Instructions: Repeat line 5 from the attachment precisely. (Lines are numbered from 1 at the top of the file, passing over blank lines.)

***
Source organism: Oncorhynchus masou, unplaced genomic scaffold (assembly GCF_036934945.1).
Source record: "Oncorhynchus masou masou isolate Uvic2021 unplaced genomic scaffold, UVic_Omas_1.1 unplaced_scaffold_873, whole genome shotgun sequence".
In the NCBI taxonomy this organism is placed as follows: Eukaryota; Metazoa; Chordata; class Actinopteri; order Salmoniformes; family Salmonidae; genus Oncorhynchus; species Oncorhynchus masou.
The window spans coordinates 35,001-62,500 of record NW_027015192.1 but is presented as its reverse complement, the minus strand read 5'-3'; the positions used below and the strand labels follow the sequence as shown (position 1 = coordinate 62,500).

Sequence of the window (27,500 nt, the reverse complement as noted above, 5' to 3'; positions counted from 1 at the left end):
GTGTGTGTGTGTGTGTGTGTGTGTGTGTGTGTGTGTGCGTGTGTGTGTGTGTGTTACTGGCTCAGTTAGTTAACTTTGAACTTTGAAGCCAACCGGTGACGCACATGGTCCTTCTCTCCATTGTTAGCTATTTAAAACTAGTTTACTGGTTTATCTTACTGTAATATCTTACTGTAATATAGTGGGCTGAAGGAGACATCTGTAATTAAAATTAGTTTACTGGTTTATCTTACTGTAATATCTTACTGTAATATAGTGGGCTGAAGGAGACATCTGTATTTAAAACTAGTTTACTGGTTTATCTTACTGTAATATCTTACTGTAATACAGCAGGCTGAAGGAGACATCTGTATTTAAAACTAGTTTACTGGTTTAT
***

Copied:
Sequence of the window (27,500 nt, the reverse complement as noted above, 5' to 3'; positions counted from 1 at the left end):